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News

Strength through shape

Austrian Science Fund (FWF) : 09 February, 2004  (Technical Article)
If they are intelligently engineered, lightweight materials can have three times the strength while maintaining the same material density. This is one of the results of a project on the properties of cellular materials at the Vienna University of Technology that is supported by the Austrian Science Fund.
The prerequisite for this discovery was a technique that made it possible to directly transform computer models into physical samples. In the future this project will concentrate on applying this technique to produce bone replacement materials.

Both nature and technology have long since been aware of the benefits of cellularly structured materials, namely a high degree of strength at low weight. That's why the research team of Jürgen Stampfl and Heinz Pettermann at the Department of Mechanical Engineering of the Vienna University of Technology have been studying the crucial effect that cell geometry has upon these benefits by examining how the choice of cell geometry augments material strength while maintaining the same weight.

From Computers to Lab Bench
The key factor for success was rapid prototyping, a technique that makes it possible to quickly transform virtual computer models of material structures into physical models. This is what Stampfl has to say about it: 'Rapid prototyping is a method that is just as fascinating as it is limited. We can design structures on the computer that have never existed anywhere in nature or technology. We then calculate how strong they are and test them directly in actual experiments. However, this production technology is based upon the method of stereolithography that restricts the range of available materials, and therefore the application of the models.'

For stereolithography, they start off by converting computer models into thin virtual slices. Then, a special software program uses those as a basis for controlling a series of micromirrors through which light is projected onto a light-sensitive layer of resin. Wherever light falls upon the resin, it hardens the material that was originally liquid. This is how structures can be created that have a high degree of resolution and whose mechanical properties can be subjected to direct experimental examination.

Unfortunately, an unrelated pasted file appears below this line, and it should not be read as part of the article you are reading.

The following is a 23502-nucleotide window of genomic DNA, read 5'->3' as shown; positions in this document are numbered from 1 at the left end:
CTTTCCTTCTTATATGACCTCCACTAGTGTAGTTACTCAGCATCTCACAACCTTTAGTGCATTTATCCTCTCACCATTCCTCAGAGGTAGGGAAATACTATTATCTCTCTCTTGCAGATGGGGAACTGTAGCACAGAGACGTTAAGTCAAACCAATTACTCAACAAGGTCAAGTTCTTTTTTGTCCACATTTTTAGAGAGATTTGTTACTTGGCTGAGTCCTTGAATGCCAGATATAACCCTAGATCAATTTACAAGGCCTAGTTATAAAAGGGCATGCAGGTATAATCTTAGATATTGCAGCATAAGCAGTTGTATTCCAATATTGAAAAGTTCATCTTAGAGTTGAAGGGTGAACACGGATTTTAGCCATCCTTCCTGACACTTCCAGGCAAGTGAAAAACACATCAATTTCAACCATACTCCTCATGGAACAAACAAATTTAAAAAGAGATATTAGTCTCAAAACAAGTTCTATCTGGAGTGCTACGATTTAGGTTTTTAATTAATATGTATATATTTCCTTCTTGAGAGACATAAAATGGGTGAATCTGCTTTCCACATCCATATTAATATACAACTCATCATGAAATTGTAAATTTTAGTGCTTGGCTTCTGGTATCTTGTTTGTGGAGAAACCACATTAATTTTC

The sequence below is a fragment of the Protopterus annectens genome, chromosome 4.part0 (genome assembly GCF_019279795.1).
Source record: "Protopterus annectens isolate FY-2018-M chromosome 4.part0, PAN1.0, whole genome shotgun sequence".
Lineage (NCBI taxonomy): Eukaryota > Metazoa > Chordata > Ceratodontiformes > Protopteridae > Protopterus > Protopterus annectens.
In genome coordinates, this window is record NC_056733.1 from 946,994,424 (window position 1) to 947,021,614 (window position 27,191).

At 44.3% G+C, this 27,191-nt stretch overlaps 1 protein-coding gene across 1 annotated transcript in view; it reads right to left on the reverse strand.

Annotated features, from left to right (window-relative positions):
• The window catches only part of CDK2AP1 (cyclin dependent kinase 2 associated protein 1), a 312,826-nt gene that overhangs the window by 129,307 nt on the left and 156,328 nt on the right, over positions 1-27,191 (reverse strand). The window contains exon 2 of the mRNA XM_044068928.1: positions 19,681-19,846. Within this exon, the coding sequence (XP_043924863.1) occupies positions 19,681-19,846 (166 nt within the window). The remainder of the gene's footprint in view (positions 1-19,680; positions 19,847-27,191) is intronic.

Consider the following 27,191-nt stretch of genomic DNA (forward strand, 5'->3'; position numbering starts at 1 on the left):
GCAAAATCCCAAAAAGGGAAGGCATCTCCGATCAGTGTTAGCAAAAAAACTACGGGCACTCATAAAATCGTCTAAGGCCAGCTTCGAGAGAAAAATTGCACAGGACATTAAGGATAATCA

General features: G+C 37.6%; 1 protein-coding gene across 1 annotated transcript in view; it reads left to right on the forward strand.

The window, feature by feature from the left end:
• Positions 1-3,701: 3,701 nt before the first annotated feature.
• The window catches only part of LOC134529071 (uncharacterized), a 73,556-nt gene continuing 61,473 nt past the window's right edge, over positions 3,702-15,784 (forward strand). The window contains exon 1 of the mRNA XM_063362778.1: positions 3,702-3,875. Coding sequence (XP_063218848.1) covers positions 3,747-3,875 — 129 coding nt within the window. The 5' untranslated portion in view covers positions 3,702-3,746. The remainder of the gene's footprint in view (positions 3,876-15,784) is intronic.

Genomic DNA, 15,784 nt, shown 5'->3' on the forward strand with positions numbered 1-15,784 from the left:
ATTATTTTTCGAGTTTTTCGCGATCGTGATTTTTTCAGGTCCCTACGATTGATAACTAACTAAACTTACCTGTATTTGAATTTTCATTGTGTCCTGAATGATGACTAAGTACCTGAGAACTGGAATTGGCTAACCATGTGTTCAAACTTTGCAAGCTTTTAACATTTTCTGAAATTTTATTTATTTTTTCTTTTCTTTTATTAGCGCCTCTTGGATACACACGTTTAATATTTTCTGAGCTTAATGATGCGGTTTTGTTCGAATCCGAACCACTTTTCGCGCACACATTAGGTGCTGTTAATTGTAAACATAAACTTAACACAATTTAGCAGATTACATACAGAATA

Something fascinating now happens with structures that have a simple basic cellular unit resembling a hollow cube with edges measuring 4 millimetres. Depending upon the basic unit's configuration, their stiffness and strength varied by a factor of three while maintaining the same specific weight. For instance, irregular structure as can be found in nature are not very strong, however they are substantially less sensitive to improper loading that might come about in something as a fall.

Bones from Computers
The next thing the project team is targeting will be developing bone replacement materials. As bone is one of the many natural materials built upon cells. The key subject of Stampfl's work is developing a variation of rapid prototyping for producing moulds later filled with a ceramic gel. After this gel hardens and the mould is removed, a ceramic structure with a defined pore size is obtained. Stampfl points out that 'we use hydroxyapatite, a basic building block of our bones, as the ceramic gel. It allows us to create a structure with arbitrary shape in order to use the material as scaffold suitable for growing bone-forming cells. Yet, we can't say today how or whether this substitute bone material might be used at all in real-life situations.' However, they are working together with the Max Planck Institute for Colloids and Interfaces (located in Golm, Germany) and the Ludwig Boltzmann Institute for Osteology (in Vienna) to demonstrate that osteoblasts, i.e. the cells that form bones, settle in this matrix and then survive over a longer period of time.

The President of the FWF, Professor Georg Wick, remarks that 'when we get results from a scientific discipline such as material science and they are applied in another such as medicine, that's what we call synergy. And that's what basic research is all about, which is why we focus on supporting it.'
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